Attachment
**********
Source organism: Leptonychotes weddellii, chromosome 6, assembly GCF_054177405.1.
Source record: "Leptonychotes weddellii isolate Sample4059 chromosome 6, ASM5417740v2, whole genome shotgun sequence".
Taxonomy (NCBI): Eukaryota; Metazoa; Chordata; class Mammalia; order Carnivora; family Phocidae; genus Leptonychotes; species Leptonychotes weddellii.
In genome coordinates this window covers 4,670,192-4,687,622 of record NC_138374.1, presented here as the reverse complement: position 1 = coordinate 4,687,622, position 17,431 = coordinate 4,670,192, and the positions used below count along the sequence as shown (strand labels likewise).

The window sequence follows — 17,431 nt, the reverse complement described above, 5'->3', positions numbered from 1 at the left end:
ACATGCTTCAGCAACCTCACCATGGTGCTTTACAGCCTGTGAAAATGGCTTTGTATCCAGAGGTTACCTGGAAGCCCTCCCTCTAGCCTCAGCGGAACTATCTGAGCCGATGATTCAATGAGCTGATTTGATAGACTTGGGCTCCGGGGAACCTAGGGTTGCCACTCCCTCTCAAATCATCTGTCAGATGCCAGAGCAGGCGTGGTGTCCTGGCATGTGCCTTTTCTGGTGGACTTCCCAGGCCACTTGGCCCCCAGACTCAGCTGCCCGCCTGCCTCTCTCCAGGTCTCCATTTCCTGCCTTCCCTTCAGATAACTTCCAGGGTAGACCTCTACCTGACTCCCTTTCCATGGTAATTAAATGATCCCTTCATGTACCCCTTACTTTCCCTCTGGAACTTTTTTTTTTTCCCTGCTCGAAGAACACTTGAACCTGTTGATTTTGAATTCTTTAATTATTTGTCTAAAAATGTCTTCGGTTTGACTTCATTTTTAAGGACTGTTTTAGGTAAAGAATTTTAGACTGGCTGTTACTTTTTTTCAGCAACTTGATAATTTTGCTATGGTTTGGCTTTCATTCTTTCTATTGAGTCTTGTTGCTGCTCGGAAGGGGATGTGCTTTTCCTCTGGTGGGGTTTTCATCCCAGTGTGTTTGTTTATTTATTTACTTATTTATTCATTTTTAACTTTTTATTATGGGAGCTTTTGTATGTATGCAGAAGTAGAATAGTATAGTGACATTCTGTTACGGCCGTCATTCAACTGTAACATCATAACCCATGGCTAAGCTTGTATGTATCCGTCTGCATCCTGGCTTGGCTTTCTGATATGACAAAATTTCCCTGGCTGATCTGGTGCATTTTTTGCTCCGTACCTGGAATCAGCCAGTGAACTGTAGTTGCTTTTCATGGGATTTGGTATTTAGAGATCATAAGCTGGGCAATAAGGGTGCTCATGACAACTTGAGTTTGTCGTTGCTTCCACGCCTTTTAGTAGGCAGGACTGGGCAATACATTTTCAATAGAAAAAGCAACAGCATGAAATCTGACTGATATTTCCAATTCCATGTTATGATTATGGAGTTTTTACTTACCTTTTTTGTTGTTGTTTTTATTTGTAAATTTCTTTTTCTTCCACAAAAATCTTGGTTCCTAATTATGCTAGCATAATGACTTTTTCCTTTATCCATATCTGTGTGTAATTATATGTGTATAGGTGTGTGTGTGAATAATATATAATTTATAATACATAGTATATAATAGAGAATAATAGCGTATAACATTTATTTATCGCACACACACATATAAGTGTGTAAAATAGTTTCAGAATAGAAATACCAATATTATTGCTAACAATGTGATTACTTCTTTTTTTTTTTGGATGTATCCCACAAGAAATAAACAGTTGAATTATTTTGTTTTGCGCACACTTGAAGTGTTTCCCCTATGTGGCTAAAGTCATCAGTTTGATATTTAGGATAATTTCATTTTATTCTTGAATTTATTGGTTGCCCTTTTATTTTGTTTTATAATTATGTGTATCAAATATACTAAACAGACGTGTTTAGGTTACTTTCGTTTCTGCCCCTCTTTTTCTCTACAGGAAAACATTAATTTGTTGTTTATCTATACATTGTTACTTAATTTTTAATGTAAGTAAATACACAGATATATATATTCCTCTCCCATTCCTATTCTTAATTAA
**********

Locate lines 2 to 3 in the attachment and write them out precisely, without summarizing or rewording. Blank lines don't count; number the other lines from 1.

Source record: "Leptonychotes weddellii isolate Sample4059 chromosome 6, ASM5417740v2, whole genome shotgun sequence".
Taxonomy (NCBI): Eukaryota; Metazoa; Chordata; class Mammalia; order Carnivora; family Phocidae; genus Leptonychotes; species Leptonychotes weddellii.